We got in the truck with only a few minutes to spare before the skies let loose. It rained hard but only for a short bit. Too late, we were already on our way home to get ready for the next adventure.

To see some action from the day, check out Deep Water Perch and Bluegill on our YouTube page.

8-16-12 – New Trout Waters

After work today I stopped off at some waters that I frequently drive by while working. I figured it was about time that I gave them a shot as they look good!

The smaller mountain streams in this area were hit hard by hurricane Irene about a year ago and have been slow to recover since. Usually flooding evens of any scale will create habitat in streams but this year we have had none. The streams I chose to fish are composed mostly of bedrock and large boulders so there was still decent pool habitat available for the adult trout.

Although I didn’t catch great numbers, the fish that I aught were better sized. The fish were active and the water was very cold. I am glad that I wore mud boots! Being as dry as it has been this summer, I was surprised to see that the water levels weren’t that low.

This was my best fish from the day and the sad part was that I caught the smaller of the two! Check out New Trout Waters on our YouTube page. You can see the pair of fish swimming in together as I reel it in (along with some other catches).

Can you spot the trout?

8-12-12 – More Jumbo Perch

I decided to fish for perch again today but with a new technique. I figured if I can catch them in the winter I should be able to in the summer using the same set up so that’s what I did!

As with yesterday, the lake was glass. Using my winter set up, I dropped down and started catching fish. When I was positioned over the fish they bit. Whether I caught them or not was all by chance. They were biting hard and because the lake was calm when I got a them, I got them good.

The fish came quick biting on an size 6 octopus hook tipped with a small segment of a crawler. I had the hook tied on a 6 inch lead, tied to a three-way swivel, weighted down by a 1/2 ounce bell sinker about 18 inches below the swivel. This set up allows an angler to know exactly how far their bait is off the bottom as the perch seem to cruise close to the bottom.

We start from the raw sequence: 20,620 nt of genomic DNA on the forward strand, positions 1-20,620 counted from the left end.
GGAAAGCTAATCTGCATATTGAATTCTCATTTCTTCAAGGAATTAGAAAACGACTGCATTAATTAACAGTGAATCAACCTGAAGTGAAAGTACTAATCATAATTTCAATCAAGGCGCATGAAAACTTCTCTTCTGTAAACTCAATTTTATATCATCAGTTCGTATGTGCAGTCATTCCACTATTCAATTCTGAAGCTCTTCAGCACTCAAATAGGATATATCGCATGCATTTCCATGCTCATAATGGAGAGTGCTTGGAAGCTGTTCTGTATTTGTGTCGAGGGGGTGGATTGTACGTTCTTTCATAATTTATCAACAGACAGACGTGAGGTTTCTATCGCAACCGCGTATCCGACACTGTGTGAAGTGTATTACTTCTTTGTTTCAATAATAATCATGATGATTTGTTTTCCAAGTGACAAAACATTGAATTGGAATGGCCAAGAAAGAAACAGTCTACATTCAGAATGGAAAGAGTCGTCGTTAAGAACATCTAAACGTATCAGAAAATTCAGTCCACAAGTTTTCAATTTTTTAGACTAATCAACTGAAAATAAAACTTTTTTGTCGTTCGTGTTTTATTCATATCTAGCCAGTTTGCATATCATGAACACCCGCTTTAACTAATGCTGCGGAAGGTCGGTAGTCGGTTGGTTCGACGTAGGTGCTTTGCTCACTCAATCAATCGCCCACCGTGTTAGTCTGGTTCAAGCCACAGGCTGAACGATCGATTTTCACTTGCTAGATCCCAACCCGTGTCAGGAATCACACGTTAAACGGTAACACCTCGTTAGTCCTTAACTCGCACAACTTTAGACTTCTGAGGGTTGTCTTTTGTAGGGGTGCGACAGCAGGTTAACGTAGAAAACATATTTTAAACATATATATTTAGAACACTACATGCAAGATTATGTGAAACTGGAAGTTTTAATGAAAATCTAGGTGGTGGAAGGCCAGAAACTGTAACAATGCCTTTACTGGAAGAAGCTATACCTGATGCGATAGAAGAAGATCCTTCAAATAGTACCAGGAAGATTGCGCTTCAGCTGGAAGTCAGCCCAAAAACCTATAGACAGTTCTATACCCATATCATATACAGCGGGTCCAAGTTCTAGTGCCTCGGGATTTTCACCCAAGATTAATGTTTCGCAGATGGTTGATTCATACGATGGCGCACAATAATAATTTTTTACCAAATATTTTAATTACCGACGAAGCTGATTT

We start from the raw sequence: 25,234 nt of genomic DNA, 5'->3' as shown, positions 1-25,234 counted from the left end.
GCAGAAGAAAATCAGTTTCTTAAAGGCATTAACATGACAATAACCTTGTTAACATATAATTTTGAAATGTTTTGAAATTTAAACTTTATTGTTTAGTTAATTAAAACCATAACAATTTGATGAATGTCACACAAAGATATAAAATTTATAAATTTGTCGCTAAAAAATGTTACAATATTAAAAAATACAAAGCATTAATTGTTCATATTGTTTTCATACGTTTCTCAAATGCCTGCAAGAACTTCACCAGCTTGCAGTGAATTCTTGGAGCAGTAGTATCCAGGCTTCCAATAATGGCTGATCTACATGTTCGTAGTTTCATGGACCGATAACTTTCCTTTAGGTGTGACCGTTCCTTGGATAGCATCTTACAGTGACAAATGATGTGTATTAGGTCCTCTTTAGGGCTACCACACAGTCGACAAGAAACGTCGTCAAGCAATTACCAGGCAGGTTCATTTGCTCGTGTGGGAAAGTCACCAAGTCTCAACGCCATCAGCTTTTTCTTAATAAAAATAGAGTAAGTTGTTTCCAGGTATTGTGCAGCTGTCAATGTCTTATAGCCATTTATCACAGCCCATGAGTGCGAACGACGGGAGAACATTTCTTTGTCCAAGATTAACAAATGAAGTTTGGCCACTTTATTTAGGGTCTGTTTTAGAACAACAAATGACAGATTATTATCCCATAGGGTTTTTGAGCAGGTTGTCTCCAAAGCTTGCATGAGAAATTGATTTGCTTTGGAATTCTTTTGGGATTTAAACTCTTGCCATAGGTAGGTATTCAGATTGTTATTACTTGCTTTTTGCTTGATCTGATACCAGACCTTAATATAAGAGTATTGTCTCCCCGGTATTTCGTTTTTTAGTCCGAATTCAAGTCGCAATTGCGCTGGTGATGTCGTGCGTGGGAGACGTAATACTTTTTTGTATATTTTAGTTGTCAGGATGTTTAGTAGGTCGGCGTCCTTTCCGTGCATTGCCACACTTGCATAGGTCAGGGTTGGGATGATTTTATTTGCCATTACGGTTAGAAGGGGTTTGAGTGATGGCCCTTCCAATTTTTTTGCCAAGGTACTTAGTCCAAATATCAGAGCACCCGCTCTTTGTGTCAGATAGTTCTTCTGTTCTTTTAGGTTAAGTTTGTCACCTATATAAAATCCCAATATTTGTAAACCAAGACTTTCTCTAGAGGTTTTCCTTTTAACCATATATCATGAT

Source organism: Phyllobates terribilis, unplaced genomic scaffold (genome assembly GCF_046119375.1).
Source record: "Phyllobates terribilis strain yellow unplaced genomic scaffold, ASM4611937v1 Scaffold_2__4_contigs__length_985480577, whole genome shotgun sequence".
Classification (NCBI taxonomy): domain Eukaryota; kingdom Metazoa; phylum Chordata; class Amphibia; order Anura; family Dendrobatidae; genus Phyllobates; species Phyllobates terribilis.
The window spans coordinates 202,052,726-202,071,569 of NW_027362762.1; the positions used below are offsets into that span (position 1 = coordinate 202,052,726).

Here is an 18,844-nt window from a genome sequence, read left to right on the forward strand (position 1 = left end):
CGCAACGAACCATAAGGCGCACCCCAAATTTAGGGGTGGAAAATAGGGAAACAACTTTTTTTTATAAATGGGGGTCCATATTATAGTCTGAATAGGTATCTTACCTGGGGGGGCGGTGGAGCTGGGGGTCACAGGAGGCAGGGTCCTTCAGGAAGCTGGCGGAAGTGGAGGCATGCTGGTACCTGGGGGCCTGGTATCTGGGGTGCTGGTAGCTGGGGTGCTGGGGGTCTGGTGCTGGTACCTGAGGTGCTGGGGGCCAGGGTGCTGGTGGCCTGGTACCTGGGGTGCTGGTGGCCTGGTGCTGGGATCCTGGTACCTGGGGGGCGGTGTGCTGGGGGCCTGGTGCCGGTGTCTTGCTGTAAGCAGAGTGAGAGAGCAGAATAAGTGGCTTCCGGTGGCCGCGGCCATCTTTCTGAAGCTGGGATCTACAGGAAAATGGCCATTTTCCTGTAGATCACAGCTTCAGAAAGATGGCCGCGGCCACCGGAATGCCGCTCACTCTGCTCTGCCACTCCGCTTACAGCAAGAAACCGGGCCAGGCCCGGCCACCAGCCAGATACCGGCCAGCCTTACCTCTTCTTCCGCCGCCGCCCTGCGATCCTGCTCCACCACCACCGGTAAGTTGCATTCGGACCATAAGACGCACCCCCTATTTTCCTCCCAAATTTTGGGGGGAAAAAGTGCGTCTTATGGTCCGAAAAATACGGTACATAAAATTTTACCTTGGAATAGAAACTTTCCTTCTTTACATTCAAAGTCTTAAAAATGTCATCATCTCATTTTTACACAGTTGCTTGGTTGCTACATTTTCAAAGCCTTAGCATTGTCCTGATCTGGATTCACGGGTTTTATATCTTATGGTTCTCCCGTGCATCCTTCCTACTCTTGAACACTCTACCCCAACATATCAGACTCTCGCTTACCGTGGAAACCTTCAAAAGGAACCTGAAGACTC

I ended up taking home 24 fish for the fish fry. The biggest fish was close to 14 inches. Since the last series of trips to this lake, the perch seem to have put on a bit of weight. The filets are thicker and they are developing quite a gut! When I got home and began to clean the fish, I notice a lot of bloodworms that were spit up in the bottom of the cooler as well as several small perch. That could explain whats happening…

Check out Jumbo Perch – 8-12-12 on our YouTube page!

Some filets for the fish fry!

As the fish came up from the depths, many were spitting up baby perch.

8-11-12 – Trolling And Jigging For Jumbo Perch

The lake was glass this morning. A nice and peaceful way to spend a morning but not great for vertically jigging jumbo perch! Because the conditions weren’t great for jigging, I decided to troll crankbaits trying to locate pods of active fish. Using deep diving crankbaits I began trolling around the basin at 1.0 – 1.2 mph. This method has worked well for me in the past so it was worth a shot. It took a while to stumble upon a fish and it didn’t take long after that for me to realize that this wasn’t going to be the most effective method…

After re-tying 1/4 ounce leadheads and crawlers on, I began catching fish. I was fishing the same area that we had good luck at a few weeks back. The fish were roaming the basin first thing in the morning but as the sun came up, they slid a bit more shallow holding on weed edges. Using my graph,I did my best to maneuver the boat along the weed edge and pick at the fish when I could.

The fish liked chartreuse the best of all the colors I tried and I had to be moving it slightly as the wind and waves were pretty much non-existent. After fishing for a few hours, the rest of the lake woke up and people came from every angle. It was time to head home. I took a bakers dozen home for an upcoming fish fry.

Check out Vertical Jigging Jumbo Perch on our YouTube page.